The scheme has been ardently opposed by various councillors in Inverness, Nairn, Badenoch and Strathspey since it was proposed in October 2008. The development is near a Site of Special Scientific Interest (SSSI) and Fort George, a scheduled ancient monument.
The sewage works will replace the existing treatment plant between Ardersier and Fort Gorge and will have the capacity to serve 9,000 people. The equipment will comprise an underground pump system with a valve chamber located above the ground, whilst the ground levels will be raised by approximately 2.2m and the site will be bounded by a 1.8m high security fence.
Access to the site will be obtained from an existing access road which adjoins the public road.
Although Scottish Water has stated that the new development will protect the environment of the Moray Firth and support the economy of the A96 Corridor, local residents have raised their concerns.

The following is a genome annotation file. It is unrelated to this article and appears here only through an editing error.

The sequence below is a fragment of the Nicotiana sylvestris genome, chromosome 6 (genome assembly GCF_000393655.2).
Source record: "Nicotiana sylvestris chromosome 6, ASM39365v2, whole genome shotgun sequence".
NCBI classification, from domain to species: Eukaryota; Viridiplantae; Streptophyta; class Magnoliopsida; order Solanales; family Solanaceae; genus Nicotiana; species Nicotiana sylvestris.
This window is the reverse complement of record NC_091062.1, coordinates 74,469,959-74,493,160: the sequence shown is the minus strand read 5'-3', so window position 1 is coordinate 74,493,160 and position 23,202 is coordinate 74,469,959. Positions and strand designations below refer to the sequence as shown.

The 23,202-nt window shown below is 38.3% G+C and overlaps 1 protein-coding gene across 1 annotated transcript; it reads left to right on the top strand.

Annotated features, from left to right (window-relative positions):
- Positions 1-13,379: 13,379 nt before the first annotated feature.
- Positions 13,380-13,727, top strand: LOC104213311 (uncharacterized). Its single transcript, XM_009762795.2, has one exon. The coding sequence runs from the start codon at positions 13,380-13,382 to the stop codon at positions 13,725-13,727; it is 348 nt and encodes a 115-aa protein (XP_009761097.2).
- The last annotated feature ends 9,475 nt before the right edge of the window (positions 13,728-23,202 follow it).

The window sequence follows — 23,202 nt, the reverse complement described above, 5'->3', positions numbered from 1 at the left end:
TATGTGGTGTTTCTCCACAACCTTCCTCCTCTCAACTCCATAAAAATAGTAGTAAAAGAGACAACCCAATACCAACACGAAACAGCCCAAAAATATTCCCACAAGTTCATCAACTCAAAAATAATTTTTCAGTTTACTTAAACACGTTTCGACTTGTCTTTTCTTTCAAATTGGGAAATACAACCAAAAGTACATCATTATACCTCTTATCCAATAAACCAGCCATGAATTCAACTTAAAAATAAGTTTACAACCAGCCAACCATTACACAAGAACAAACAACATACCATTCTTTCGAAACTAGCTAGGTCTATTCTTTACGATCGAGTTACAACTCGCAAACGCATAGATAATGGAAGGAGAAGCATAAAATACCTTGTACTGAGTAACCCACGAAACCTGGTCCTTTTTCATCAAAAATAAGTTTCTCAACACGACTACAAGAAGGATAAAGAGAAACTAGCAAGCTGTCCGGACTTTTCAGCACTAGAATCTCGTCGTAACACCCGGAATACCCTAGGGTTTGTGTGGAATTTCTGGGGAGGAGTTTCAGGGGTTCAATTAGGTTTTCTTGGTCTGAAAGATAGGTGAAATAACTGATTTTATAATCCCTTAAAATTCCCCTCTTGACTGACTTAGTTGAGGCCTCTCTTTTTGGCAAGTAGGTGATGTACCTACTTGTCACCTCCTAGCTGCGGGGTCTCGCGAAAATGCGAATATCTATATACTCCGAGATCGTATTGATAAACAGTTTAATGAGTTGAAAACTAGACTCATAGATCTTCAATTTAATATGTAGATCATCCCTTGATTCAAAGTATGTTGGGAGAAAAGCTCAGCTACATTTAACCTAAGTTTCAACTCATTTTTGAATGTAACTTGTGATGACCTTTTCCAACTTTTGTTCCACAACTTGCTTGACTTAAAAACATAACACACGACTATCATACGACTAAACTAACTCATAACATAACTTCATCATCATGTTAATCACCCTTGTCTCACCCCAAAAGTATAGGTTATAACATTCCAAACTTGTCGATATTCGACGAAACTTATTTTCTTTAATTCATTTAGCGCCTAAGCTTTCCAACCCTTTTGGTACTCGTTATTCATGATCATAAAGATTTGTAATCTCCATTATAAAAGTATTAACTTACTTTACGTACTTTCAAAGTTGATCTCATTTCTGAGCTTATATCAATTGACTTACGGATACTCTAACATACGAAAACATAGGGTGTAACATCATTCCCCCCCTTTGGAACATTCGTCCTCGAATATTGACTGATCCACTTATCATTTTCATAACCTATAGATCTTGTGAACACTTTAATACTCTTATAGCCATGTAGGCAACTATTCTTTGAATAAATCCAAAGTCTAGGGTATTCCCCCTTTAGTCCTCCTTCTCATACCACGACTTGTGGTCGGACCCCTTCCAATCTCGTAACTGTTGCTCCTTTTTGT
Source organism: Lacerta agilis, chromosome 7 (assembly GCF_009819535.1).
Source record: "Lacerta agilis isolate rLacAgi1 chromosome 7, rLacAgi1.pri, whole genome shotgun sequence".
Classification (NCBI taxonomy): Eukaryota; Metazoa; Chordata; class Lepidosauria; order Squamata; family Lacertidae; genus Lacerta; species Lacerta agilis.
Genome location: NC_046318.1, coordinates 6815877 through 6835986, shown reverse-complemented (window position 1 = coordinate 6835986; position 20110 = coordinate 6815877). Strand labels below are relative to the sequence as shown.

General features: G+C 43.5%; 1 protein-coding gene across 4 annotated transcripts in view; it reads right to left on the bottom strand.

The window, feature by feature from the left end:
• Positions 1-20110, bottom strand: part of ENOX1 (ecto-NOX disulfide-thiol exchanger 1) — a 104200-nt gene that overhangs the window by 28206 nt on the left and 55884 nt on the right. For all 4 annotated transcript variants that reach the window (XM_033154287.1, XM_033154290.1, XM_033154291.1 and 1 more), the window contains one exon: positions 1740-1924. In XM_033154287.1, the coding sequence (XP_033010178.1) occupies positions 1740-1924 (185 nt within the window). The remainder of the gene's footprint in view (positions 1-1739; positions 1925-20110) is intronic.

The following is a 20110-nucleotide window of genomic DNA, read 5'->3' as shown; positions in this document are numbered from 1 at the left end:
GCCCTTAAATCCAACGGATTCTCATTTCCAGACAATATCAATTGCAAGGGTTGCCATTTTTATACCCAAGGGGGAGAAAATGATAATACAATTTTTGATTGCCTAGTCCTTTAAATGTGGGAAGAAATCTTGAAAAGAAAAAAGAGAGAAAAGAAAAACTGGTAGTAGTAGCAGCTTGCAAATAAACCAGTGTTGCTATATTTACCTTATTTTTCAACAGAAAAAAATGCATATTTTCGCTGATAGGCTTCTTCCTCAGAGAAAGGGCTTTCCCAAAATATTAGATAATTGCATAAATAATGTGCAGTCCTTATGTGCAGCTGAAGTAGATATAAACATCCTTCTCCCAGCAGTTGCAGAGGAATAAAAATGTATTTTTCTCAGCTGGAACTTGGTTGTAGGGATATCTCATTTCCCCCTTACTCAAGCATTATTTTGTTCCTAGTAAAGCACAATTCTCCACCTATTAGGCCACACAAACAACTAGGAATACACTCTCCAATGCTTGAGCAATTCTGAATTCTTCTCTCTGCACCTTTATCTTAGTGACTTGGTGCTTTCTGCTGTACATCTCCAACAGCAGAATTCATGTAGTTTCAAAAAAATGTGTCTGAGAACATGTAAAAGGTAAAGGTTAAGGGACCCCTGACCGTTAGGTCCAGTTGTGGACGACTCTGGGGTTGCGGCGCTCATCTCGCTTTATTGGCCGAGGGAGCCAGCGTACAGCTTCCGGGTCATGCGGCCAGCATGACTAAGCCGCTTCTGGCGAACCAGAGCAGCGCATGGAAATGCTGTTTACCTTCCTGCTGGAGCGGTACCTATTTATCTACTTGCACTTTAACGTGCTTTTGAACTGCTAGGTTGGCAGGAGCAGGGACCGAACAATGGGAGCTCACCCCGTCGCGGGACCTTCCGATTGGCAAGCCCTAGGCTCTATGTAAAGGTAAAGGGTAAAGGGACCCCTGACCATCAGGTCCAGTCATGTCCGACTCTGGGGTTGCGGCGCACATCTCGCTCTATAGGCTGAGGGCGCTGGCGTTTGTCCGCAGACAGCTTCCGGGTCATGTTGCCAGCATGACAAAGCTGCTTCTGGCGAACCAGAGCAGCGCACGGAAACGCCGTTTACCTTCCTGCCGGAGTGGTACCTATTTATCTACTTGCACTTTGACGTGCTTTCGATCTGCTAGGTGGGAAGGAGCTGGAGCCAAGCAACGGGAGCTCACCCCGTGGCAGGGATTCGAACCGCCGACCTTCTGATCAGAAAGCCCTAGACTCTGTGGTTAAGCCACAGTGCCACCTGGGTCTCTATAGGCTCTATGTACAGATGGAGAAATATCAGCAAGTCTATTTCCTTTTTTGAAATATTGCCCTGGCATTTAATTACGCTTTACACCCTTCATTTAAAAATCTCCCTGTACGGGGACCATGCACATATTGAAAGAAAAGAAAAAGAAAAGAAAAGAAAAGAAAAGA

Local resident, Alisdair McKay, said: “It doesn’t seem logical to take the sewage from a massive new development through a village that has been there hundreds of years. That seems daft.”
Scottish Water’s communities manager for the Highlands, Joanna Peebles, said: “We’re pleased to receive planning permission for this important project. It’s a vital investment that shows how committed we are to protecting the natural environment of the Highlands and helping the local economy grow and thrive.
“We will work with the community of Ardersier during construction to keep them informed of the progress.”
Scottish Water has invested around £20m in Inverness and Nairn as part of its 2010 ‘Vision for the Highlands’. In Drumnadrochit, approximately £500,000 was invested in replacing various sections of old water mains and installing hydrants so the build-up of natural sediment could be removed and the system flushed clear. In addition, the sewage treatment works in Fort Augustus have undergone a £4.7m upgrade.
Joanna Peebles said: “Our investment is making a serious difference for the region. New water mains are delivering clearer, fresher supplies for customers while upgrades on the waste water side are helping to protect the environment, including the world famous Loch Ness.”